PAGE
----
Also on March 10, Caltrans closed Hwy 1 through Morro Bay from Morro Bay Boulevard to the traffic light at San Jacinto Street. It was reopened later that same day when the worst of the storm had passed.
Clean Up to Wait
The closure on Main Street didn’t last long as the City Public Works Director Greg Kwolek reported the street would be reopened on Saturday (March 11). But the cleanup along that troublesome stretch of road would have to wait.
“The City is suspending cleanup efforts on Preston Lane and Errol Street,” Kwolek said, “until the next major storm, expected on Tuesday, March 14, passes. This cleanup will resume when the rain stops, either on Wednesday or Thursday, and will require another Main Street closure due to the mobilization of heavy equipment along Main Street.”
He promised to issue another news release when the street was going to be closed.
Hwy 1 Closed Again
But while Main Street in Morro Bay may have gotten off easy, the same can’t be said for Hwy 1 through Big Sur, which Caltrans once again closed just days after reopening it up to Ragged Point.
“After overnight storms,” Caltrans spokeswoman Alexa Bertola said, “crews began at first light to assess the roadway and reported dozens of areas affected by slides, rock fall, and water coursing across the road.”
Caltrans closed Hwy 1 starting at the Piedras Blancas Elephant Seal Rookery on the southern end and north to Deetjen’s Big Sur Inn in Monterey County. That’s roughly 120-miles or about two hours of drive time that’s now closed. At Ragged Point, they’d just gotten Hwy 1 reopened after a big slide closed the roadway in January.
Hwy 1 at “Polar Star” about a mile south of Ragged Point as closed Jan. 4 by a rockslide that covered the roadway, destabilized a hillside, and forced the closure for more than a month.
Hwy 1 A Mess
There’s a ton of work to be done on the scenic highway. “At the southern end of the closure area,” Caltrans’ Bertola said, “crews still must clean up miles of slide material in addition to moving a large boulder from the roadway just south of the county line. Plugged culverts also need to be cleared where water is crossing over and down the highway.”
Caltrans released a video of a ginormous boulder — the size of an SUV — that had come down in a slide and was partially blocking the roadway. Caltrans had to break out the dynamite.
“Blasting crews were called in to reduce large rocks at two locations on either side of the San Luis Obispo/Monterey County line,” Bertola said. “At one of these sites [at Post Marker 0.8 in Monterey County], a temporary signal has been in place and repairs were already being made to a slip out below the southbound travel lane. This location continues to experience significant slide activity as a result of the most recent storms.”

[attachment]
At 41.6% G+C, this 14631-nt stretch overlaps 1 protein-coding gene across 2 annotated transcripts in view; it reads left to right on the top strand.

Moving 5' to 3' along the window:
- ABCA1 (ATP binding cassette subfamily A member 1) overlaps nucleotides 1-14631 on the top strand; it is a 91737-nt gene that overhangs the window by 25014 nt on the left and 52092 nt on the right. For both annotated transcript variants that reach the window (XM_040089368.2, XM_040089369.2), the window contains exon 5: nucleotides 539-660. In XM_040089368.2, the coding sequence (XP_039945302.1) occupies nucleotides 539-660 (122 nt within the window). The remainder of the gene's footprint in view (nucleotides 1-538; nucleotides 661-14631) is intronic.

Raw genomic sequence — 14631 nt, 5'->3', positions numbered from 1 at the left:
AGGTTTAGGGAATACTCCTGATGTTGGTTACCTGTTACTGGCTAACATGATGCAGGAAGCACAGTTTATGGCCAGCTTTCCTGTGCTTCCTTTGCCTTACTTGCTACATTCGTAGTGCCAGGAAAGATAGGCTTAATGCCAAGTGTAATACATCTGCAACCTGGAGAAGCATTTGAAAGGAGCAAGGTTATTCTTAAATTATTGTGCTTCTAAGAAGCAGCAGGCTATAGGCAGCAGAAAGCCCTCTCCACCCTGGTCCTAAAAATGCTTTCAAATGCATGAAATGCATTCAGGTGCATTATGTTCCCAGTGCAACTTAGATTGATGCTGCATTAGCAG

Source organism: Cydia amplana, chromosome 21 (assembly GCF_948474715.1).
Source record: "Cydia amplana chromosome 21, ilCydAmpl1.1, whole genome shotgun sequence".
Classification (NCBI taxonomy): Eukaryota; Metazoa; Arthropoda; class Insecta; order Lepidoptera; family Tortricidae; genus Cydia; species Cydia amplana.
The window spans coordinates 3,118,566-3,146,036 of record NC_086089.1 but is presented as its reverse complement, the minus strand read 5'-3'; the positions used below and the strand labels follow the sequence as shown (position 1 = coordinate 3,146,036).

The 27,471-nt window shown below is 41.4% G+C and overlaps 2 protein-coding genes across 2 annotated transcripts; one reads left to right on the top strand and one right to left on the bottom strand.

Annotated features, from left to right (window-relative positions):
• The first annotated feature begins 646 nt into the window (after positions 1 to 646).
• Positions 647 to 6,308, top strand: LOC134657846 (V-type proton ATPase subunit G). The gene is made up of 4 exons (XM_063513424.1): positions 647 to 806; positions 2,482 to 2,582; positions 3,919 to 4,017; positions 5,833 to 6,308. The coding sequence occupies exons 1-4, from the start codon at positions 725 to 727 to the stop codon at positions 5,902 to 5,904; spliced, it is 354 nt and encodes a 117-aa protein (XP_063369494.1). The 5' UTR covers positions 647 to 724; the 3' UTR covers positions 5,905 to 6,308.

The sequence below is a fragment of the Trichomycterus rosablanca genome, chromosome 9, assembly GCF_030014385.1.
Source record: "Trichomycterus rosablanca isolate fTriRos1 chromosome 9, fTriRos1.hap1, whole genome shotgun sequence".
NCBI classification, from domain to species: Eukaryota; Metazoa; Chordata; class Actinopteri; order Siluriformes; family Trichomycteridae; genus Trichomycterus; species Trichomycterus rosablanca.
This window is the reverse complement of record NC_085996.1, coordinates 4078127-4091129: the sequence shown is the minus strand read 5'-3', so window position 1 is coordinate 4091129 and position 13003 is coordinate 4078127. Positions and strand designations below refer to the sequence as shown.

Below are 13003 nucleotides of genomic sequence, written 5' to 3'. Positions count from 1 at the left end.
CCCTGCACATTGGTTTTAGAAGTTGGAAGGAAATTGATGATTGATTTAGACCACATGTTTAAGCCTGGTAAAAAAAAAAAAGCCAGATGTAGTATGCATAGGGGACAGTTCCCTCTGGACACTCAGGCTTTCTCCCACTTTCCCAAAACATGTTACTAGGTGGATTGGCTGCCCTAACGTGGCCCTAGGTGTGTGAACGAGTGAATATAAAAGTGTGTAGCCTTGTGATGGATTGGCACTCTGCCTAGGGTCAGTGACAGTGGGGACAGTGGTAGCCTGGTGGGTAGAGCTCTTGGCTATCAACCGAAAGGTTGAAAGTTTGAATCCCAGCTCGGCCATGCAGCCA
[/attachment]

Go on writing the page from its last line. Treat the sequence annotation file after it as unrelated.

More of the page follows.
The excessive rains have caused water to spring forth where it never has before. “Crews responded to new slide and rock fall events throughout the day,” Bertola said. “Waterfalls have appeared at new locations and the soil throughout the coast remains saturated.”
Mud Creek Sliding Again
And our old friend Mud Creek — which in May 2017 produced the largest landslide in California history closing Hwy 1 for a year — continues to be a problem.
“At Mud Creek [PM 8.8],” Bertola said, “a boulder the size of a shipping container is perched in the netting above the roadway with crews assessing how best to approach its removal. Considerable slide material continued to accumulate across the roadway [PM 29.5], as well as at Anderson Canyon [PM 35.3].”
And further up Hwy 1 at the Monterey-Santa Cruz County line, Caltrans closed Hwy 1 after the Pájaro River overflowed its banks, swamping farmlands, overflowing farm levees and flooding the little town of Pájaro, which is across the river from Watsonville.
Caltrans was planning to reopen the highway on March 16 after work crews worked overnight to clear the roadway.
Cambria Warned of Flooding
And in Cambria, the County issued flood warnings for the areas along Santa Rosa Creek starting about Bridge Street in the East Village into the West Village, which was where Cambria flooded back in March 1995.
In a March 10 evacuation order from SLO County, the areas affected were north of Santa Rosa Creek, west of Bridge Street, south of Main Street, and east of Cambria Drive.
The County established a temporary evacuation point at Santa Rosa Catholic Church, 1174 Main St, Cambria.
And the Red Cross set up an evacuation shelter at Cal Poly’s Crandall Gym (by the football stadium) during the storm.
Road information and updates can be found on Caltrans Dist. 5 Social Media platforms: Twitter at: @CaltransD5, Facebook at: Caltrans Central Coast (District 5) and Instagram at: Caltrans_D5.